Take, for example, a fintech company that recently developed an innovative system for assessing the value of over-the-counter derivatives in response to new regulatory requirements. It created brand new valuation methodologies and quantitative modelling. It was highly innovative and involved significant computational requirement. Yet, it’s under enquiry with HMRC as they don’t believe this innovative work qualifies as R&D for tax purposes. 

Companies that are overcoming complex and difficult challenges by pushing the boundaries with new methods and procedures are not being encouraged. Yet it’s exactly this kind of innovation that the UK should be promoting. It’s time for the Government to rip up the rule book and prioritise commercial R&D alongside more traditional scientific innovation. In order to do this, the Government needs an outcomes-focused strategy that is aligned with the aim of the digital strategy: to attract and retain leading digital companies. And to achieve this, the Government has to work hand-in-hand with business to outline exactly what should be included. Innovation isn’t always obvious – but in the technology sector, new processes and new products are being invented almost every day. The only way for the Government to understand this, and reflect it within its tax and incentives framework, is to involve the industry from the outset when drawing up its new legislation. 

Re-writing the current R&D legislation is of course not a simple job. However, it would make Britain would be the first nation to prioritise commercial R&D alongside more traditional scientific innovation. If the UK truly wants to compete, then it’s a job it will have to undertake. By doing so, the Government would incentivise start-ups in naturally innovative industries and also attract more digital companies from overseas. For the Government, this would mean a significant new stream of tax revenue. The Government wants to make Britain the best place to start and grow a digital business, but currently there is no stand-out reason to pick the UK above tech giants such as the U.S. and China.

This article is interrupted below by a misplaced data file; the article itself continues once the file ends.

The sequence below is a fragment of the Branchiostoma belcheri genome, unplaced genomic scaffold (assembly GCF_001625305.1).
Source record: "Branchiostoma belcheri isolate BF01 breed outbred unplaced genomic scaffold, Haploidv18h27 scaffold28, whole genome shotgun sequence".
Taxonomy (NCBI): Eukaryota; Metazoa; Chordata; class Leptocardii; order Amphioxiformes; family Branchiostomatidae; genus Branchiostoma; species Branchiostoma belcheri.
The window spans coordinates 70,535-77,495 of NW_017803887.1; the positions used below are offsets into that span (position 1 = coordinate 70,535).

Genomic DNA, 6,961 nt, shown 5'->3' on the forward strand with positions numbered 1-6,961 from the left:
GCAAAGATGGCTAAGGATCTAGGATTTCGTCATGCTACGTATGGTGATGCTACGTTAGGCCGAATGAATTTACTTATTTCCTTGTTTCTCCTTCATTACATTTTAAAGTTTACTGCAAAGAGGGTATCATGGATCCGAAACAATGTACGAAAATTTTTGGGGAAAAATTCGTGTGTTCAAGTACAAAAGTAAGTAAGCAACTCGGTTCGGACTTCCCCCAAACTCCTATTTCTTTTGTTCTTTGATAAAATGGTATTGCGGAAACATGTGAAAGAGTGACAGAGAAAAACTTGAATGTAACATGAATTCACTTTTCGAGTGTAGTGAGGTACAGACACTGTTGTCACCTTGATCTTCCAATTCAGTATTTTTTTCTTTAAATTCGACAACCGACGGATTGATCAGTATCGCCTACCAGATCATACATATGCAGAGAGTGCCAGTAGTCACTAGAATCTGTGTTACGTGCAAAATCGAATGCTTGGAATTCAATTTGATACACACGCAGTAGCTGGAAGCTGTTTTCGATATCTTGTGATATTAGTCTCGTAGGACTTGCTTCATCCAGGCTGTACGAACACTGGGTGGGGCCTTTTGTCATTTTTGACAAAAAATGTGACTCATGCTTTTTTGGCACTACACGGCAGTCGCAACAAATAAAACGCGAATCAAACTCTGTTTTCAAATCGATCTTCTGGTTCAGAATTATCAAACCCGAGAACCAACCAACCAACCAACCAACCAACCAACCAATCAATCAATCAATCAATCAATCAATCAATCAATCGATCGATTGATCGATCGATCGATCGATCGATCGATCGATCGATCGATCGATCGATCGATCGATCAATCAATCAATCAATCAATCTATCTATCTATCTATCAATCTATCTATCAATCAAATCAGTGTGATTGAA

Being seen as an innovative environment

Businesses want to expand their operations in countries that are recognised as, or perceived to be, innovative in nature. At present, the UK doesn’t make the top ten list for innovative countries. It doesn’t even break the top 15 according to the Bloomberg Innovation Index. The UK’s total R&D expenditure in 2015 represented 1.68 per cent of gross domestic product (GDP), which is significantly less than Germany which spends 2.875 per cent of its GDP. 

In fact in Europe alone, Germany, France, Austria, Belgium, Switzerland and Ireland are all doing better than the UK. That’s before you even start to look at the rest of the world.  Ultimately, with the two year Brexit countdown clock now ticking, it’s never been more important for the UK to compete head-on. By being the first to modernise its legislation, it changes the rules of the game. The UK enforces itself as a forward-thinking nation and becomes a more attractive place for innovative companies to do business. 

With an ambitious digital strategy supported by world-leading R&D legislation, Britain has a chance to not only catch-up with its global competitors, but to truly challenge them on the digital stage.   

Justin Arnesen is Innovation Incentives Director at Ayming
Image source: Shutterstock/Omelchenko